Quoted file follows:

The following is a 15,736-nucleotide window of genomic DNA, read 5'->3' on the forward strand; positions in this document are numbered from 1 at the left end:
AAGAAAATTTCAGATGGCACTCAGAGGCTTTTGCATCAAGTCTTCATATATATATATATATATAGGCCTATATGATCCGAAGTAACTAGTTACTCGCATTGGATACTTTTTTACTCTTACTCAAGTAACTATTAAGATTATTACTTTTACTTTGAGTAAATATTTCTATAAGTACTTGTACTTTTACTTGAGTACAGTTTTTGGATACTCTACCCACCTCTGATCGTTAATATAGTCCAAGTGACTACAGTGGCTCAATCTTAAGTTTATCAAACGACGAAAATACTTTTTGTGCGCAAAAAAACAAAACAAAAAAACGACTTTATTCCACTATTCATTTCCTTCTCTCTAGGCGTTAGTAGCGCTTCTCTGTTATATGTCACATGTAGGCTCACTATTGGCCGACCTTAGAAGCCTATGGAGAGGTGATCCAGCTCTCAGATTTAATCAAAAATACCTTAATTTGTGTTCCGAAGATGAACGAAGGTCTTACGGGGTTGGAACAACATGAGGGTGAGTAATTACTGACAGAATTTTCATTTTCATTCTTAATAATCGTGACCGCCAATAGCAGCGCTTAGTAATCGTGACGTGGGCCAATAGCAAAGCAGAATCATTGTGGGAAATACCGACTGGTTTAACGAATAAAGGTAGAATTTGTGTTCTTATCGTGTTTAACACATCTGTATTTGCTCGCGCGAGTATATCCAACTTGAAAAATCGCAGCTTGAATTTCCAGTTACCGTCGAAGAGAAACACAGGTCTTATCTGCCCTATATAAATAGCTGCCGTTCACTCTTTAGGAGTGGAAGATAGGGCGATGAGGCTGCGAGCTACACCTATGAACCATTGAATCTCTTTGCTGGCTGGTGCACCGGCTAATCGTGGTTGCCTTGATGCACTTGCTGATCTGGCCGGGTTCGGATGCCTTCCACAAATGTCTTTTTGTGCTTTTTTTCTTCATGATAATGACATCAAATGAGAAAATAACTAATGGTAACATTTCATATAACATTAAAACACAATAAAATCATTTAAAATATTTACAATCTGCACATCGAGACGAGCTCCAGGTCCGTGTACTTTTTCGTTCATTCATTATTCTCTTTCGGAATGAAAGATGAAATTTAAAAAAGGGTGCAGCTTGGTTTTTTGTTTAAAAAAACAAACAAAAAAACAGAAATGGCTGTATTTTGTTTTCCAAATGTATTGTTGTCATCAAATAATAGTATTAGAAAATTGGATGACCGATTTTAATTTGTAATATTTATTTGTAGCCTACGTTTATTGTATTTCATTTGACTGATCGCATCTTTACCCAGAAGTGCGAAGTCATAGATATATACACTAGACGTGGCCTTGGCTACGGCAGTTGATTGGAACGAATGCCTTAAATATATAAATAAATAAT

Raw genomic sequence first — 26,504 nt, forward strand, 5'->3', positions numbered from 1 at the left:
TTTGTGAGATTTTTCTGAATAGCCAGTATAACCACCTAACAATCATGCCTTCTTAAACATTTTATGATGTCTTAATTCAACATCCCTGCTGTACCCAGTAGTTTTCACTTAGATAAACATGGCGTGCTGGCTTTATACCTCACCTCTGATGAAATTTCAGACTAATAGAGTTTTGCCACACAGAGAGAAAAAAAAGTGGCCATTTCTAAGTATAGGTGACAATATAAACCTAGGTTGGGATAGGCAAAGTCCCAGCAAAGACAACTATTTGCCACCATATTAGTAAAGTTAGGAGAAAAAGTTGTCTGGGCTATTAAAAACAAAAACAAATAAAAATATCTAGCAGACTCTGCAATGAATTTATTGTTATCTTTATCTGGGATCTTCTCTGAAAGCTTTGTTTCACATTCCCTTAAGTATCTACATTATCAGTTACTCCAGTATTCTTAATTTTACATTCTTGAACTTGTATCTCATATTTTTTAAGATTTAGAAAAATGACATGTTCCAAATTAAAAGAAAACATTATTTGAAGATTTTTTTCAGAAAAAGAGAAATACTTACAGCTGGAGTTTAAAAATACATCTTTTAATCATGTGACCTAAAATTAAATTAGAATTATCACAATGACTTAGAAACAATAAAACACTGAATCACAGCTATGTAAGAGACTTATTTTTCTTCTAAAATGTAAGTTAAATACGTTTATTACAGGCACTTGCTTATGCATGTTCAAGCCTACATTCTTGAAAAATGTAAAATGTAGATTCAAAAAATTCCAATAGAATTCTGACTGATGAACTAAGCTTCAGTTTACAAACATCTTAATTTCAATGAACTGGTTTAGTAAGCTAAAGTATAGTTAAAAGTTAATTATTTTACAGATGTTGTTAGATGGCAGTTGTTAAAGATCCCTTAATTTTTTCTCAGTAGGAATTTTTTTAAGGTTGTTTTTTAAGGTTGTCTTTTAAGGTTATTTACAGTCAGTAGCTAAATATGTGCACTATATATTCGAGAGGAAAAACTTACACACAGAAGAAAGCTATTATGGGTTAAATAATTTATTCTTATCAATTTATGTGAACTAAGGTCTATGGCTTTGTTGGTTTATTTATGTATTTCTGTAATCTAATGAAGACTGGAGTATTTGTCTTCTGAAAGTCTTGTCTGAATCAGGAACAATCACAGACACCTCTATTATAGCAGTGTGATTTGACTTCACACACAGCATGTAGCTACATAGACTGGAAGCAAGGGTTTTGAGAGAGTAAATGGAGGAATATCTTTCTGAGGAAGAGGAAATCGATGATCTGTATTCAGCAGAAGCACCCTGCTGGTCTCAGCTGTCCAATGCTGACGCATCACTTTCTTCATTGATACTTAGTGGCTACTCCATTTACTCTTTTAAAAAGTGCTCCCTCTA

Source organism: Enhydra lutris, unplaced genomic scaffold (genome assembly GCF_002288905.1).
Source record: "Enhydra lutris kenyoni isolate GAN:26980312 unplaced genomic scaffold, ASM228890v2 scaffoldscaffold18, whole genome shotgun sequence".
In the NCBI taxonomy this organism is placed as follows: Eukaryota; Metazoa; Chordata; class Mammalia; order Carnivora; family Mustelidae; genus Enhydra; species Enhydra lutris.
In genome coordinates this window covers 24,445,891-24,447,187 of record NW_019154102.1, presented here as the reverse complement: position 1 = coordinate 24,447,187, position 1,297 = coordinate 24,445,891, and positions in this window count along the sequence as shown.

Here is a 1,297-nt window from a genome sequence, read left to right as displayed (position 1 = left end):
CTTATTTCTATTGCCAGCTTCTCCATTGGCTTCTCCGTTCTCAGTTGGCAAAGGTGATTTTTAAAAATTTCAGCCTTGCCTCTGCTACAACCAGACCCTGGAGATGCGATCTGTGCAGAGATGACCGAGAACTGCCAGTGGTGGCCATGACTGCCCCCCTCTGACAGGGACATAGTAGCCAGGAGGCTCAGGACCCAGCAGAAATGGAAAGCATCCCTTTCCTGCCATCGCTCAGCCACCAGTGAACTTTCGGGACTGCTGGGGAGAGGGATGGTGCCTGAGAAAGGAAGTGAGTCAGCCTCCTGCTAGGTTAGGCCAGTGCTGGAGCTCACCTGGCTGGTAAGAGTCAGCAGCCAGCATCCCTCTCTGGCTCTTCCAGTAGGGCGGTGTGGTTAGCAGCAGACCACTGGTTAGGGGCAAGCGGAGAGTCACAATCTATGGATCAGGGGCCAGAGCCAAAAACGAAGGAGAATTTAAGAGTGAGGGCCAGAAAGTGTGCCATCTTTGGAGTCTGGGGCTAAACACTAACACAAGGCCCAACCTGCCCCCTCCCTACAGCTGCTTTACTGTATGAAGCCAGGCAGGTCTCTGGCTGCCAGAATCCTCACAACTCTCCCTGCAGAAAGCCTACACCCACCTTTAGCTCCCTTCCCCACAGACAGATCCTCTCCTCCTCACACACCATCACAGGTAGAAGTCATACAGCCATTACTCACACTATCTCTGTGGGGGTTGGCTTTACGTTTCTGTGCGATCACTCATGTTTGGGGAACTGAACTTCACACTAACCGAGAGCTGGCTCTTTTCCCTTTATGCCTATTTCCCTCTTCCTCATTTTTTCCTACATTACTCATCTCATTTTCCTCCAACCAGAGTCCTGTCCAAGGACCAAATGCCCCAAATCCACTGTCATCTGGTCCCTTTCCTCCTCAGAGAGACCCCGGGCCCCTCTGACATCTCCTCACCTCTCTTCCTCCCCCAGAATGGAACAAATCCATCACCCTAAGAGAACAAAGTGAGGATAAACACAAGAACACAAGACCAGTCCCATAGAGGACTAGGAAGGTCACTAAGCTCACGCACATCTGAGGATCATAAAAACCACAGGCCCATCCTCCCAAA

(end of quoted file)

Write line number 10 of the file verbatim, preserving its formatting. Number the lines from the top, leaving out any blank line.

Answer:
CTTATTTCTATTGCCAGCTTCTCCATTGGCTTCTCCGTTCTCAGTTGGCAAAGGTGATTTTTAAAAATTTCAGCCTTGCCTCTGCTACAACCAGACCCTGGAGATGCGATCTGTGCAGAGATGACCGAGAACTGCCAGTGGTGGCCATGACTGCCCCCCTCTGACAGGGACATAGTAGCCAGGAGGCTCAGGACCCAGCAGAAATGGAAAGCATCCCTTTCCTGCCATCGCTCAGCCACCAGTGAACTTTCGGGACTGCTGGGGAGAGGGATGGTGCCTGAGAAAGGAAGTGAGTCAGCCTCCTGCTAGGTTAGGCCAGTGCTGGAGCTCACCTGGCTGGTAAGAGTCAGCAGCCAGCATCCCTCTCTGGCTCTTCCAGTAGGGCGGTGTGGTTAGCAGCAGACCACTGGTTAGGGGCAAGCGGAGAGTCACAATCTATGGATCAGGGGCCAGAGCCAAAAACGAAGGAGAATTTAAGAGTGAGGGCCAGAAAGTGTGCCATCTTTGGAGTCTGGGGCTAAACACTAACACAAGGCCCAACCTGCCCCCTCCCTACAGCTGCTTTACTGTATGAAGCCAGGCAGGTCTCTGGCTGCCAGAATCCTCACAACTCTCCCTGCAGAAAGCCTACACCCACCTTTAGCTCCCTTCCCCACAGACAGATCCTCTCCTCCTCACACACCATCACAGGTAGAAGTCATACAGCCATTACTCACACTATCTCTGTGGGGGTTGGCTTTACGTTTCTGTGCGATCACTCATGTTTGGGGAACTGAACTTCACACTAACCGAGAGCTGGCTCTTTTCCCTTTATGCCTATTTCCCTCTTCCTCATTTTTTCCTACATTACTCATCTCATTTTCCTCCAACCAGAGTCCTGTCCAAGGACCAAATGCCCCAAATCCACTGTCATCTGGTCCCTTTCCTCCTCAGAGAGACCCCGGGCCCCTCTGACATCTCCTCACCTCTCTTCCTCCCCCAGAATGGAACAAATCCATCACCCTAAGAGAACAAAGTGAGGATAAACACAAGAACACAAGACCAGTCCCATAGAGGACTAGGAAGGTCACTAAGCTCACGCACATCTGAGGATCATAAAAACCACAGGCCCATCCTCCCAAA